April 21, 2004
CONSERVATION AND ENVIRONMENTAL JUSTICE GROUPS OPPOSE LARGEST SINGLE DEVELOPMENT EVER PROPOSED IN CALIFORNIA
Comments Submitted on Scope of Environmental Analysis for the 23,000 Unit Centennial Specific Plan
FOR IMMEDIATE RELEASE
Contacts: Monica Bond, Biologist, Center for Biological
Diversity, (909) 659-6053 x. 304
The Center for Biological Diversity (“Center”) and Center for Race, Poverty and the Environment (“CRPE”) today submitted comments on the Centennial Development, the largest single development proposal ever considered in California. The proposed development consists of 23,000 residential units and over 14 million square feet of commercial and retail space on over 11,600 acres. The County of Los Angeles Department of Regional Planning is processing the project application and conducting review under the California Environmental Quality Act (“CEQA”). Today marks the end of the official “scoping process” in which the public and regulatory agencies submit comments regarding the scope of the issues to be analyzed in an upcoming Draft Environmental Impact Report (“EIR”).
In today’s comments, the Center and CRPE stressed the importance of the project area as a unique and irreplaceable piece of California’s natural heritage, as well as the negative impacts of the sprawl style development in areas such as the impact on human health from air pollution emissions.
The Centennial Development is proposed for a 12,000 acre piece of the 270,000 Tejon Ranch, which spreads from the southern end of the San Joaquin Valley from the foothills of the Sierra Nevada , over the Tehachapi Mountains , and into the Antelope Valley . The Tejon Ranch is a biological diversity hotspot that lies at the confluence of four major biogeographic regions. It is a haven for rare and endemic species, ancient oak trees, endangered California condors, rare native vegetation communities, and intact watersheds and streams. The Tejon Ranch is also surrounded by other public and private protected land, including the Los Padres National Forest and Windwolves Preserve to the southwest, Bitterroot National Wildlife Refuge and Carrizo Plain to the west, and the Sequoia National Forest and Bureau of Land Management Lands to the northeast. The Tejon Ranch is a vital wildlife corridor connecting the southern Sierra to the Transverse Ranges and beyond.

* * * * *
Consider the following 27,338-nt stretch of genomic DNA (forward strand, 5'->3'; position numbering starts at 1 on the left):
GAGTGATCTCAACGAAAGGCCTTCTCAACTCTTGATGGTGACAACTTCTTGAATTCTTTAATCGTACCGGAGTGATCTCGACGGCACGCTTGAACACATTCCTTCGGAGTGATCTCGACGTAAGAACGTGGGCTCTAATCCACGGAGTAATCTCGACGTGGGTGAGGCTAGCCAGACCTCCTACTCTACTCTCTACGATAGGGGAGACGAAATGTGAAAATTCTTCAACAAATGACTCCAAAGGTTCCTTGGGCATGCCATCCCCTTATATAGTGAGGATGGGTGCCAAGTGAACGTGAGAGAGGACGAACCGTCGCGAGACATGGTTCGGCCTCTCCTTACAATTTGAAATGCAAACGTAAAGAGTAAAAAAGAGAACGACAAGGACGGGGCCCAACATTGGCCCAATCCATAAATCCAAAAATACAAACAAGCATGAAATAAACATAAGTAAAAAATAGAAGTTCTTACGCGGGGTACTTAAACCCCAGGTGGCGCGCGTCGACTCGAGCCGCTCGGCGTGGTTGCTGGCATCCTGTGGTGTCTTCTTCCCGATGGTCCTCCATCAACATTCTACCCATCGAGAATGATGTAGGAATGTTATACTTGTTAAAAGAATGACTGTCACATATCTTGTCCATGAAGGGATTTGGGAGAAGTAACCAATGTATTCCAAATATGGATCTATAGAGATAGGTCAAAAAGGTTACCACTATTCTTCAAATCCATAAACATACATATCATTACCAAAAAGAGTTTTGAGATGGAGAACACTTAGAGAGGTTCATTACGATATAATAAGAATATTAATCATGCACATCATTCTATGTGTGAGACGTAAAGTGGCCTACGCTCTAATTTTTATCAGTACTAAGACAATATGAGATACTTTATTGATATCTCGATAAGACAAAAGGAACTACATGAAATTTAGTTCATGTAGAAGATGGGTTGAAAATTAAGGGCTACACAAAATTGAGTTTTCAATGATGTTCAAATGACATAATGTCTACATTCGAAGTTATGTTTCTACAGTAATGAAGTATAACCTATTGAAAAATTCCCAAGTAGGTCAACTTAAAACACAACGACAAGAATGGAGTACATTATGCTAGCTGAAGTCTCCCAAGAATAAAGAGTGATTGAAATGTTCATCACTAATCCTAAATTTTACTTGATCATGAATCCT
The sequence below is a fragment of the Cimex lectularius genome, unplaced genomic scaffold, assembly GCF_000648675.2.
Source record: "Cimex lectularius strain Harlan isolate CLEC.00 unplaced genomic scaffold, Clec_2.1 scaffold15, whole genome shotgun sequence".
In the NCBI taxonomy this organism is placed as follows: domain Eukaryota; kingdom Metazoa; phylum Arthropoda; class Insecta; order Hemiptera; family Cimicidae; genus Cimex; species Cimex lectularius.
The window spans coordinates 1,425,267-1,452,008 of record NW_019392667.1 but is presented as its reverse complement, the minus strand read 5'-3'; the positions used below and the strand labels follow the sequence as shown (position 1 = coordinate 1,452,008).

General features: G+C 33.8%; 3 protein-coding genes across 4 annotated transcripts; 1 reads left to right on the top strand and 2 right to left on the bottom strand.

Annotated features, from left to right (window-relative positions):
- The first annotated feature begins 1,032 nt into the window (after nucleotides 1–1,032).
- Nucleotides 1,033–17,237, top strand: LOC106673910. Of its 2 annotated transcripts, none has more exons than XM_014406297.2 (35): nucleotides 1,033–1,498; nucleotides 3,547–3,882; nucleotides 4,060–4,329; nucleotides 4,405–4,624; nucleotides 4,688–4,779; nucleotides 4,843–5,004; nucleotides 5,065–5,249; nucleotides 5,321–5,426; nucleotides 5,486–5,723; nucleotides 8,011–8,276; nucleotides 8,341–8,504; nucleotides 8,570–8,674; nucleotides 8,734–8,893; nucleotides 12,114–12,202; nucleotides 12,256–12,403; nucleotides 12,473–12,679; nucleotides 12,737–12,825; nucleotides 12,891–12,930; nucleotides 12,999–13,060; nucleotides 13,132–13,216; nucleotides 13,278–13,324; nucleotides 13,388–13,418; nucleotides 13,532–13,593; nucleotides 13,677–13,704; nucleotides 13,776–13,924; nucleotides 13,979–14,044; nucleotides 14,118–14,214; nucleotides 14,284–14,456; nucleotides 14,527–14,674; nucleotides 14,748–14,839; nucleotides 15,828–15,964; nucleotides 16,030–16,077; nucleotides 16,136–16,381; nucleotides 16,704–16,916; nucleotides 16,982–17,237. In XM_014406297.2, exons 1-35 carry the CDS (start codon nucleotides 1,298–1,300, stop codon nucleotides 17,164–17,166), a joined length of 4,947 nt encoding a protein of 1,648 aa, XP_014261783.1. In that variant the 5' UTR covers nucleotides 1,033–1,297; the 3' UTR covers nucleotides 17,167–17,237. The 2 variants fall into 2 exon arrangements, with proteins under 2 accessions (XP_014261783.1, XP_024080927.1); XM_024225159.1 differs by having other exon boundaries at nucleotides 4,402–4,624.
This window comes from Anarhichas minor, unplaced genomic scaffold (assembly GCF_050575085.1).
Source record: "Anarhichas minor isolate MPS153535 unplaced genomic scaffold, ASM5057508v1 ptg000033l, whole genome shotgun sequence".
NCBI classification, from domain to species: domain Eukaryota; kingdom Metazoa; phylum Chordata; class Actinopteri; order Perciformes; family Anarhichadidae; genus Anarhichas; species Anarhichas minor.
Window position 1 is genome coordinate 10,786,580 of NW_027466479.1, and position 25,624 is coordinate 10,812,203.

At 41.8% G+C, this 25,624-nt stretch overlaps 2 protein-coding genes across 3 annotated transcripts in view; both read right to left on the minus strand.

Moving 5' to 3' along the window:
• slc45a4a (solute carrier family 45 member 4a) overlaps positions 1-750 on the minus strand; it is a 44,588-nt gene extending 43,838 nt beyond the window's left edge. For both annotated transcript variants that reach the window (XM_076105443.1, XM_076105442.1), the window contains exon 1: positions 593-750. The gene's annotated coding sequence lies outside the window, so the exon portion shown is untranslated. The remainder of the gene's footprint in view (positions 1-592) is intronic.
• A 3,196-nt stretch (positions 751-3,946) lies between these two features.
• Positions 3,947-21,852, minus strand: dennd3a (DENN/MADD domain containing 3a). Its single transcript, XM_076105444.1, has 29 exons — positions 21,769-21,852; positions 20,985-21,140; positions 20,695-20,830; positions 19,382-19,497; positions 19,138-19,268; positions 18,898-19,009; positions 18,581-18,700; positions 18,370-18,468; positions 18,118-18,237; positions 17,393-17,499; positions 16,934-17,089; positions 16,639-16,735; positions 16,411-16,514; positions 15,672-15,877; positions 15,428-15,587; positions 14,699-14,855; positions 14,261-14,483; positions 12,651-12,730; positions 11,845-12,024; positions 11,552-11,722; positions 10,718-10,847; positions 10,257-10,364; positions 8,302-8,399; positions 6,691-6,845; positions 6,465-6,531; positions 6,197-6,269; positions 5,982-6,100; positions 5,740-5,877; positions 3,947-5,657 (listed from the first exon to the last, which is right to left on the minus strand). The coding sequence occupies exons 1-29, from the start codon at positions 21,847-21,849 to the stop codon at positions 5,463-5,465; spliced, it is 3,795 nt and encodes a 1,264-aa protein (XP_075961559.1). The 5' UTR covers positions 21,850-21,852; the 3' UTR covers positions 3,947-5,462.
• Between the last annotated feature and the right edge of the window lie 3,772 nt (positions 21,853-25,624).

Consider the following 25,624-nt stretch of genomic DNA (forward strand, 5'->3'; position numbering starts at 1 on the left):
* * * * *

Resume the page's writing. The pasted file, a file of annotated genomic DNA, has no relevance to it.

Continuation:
The Center and CRPE urged the complete disclosure of the full range of environmental impacts in areas including biological resources, water availability and quality and quantity, air pollution emissions on human health and the environment, traffic, growth inducement, and a suite of impacts from sprawl style development. The Center and CRPE believe that disclosure of the true impacts of this unprecedented development proposal should lead to denial of the project by LA County and other regulatory agencies.
“The Center supports preservation of the entire Tejon Ranch as natural habitat and open space,” said Monica Bond, a Center wildlife biologist. “The development of the Centennial site would irrevocably and fundamentally alter the California landscape, and constitute an unacceptable loss of biological diversity and habitat connectivity.”
Comments received by today’s deadline will be included in the Draft EIR released by LA County in the coming months, though LA county must also accept written comments on the Draft EIR and through the completion of the CEQA process. LA County’s approval of the project would likely be the first step the process that would require approval from a host of agencies including the U.S. Army Corps of Engineers, U.S. Fish and Wildlife Service, California Department of Fish and Game, and others.
Environmental organizations including the Center and CRPE have vowed to fight for protection of the Tejon Ranch and California’s natural heritage. The Kern Kaweah chapter of the Sierra Club also opposes the Centennial Project as currently proposed. In October 2003, the Center and CRPE, along with the Sierra Club and Kern Audubon Society won a major legal victory when a Kern County Superior Court judge vacated the Kern County Board of Supervisors’ approval of the Tejon Industrial Complex East, a 1,109 acre, 15 million square foot Industrial Complex in Southern Kern County in the Grapevine area. The Court invalidated the approval based on the failure of the project’s EIR to fully disclose and analyze Industrial Complex’s air quality impacts, impacts to human health, and impacts to several imperiled species.